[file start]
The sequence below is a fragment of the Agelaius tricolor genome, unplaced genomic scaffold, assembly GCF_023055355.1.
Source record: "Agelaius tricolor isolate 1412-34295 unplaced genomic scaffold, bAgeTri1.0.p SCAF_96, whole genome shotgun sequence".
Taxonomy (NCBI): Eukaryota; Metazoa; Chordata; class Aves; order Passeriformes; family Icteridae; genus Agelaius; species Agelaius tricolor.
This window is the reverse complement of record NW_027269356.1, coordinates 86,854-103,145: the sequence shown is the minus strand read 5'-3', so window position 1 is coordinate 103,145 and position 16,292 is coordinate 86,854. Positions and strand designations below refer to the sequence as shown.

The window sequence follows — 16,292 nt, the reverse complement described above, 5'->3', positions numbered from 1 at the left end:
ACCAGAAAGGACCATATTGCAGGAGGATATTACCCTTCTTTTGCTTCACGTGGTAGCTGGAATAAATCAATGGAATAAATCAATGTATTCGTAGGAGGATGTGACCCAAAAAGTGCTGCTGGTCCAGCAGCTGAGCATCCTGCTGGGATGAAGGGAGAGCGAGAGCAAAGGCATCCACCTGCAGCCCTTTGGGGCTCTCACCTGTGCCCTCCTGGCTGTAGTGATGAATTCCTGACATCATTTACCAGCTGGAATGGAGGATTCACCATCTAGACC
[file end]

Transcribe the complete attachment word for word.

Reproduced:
The sequence below is a fragment of the Agelaius tricolor genome, unplaced genomic scaffold, assembly GCF_023055355.1.
Source record: "Agelaius tricolor isolate 1412-34295 unplaced genomic scaffold, bAgeTri1.0.p SCAF_96, whole genome shotgun sequence".
Taxonomy (NCBI): Eukaryota; Metazoa; Chordata; class Aves; order Passeriformes; family Icteridae; genus Agelaius; species Agelaius tricolor.
This window is the reverse complement of record NW_027269356.1, coordinates 86,854-103,145: the sequence shown is the minus strand read 5'-3', so window position 1 is coordinate 103,145 and position 16,292 is coordinate 86,854. Positions and strand designations below refer to the sequence as shown.

The window sequence follows — 16,292 nt, the reverse complement described above, 5'->3', positions numbered from 1 at the left end:
ACCAGAAAGGACCATATTGCAGGAGGATATTACCCTTCTTTTGCTTCACGTGGTAGCTGGAATAAATCAATGGAATAAATCAATGTATTCGTAGGAGGATGTGACCCAAAAAGTGCTGCTGGTCCAGCAGCTGAGCATCCTGCTGGGATGAAGGGAGAGCGAGAGCAAAGGCATCCACCTGCAGCCCTTTGGGGCTCTCACCTGTGCCCTCCTGGCTGTAGTGATGAATTCCTGACATCATTTACCAGCTGGAATGGAGGATTCACCATCTAGACC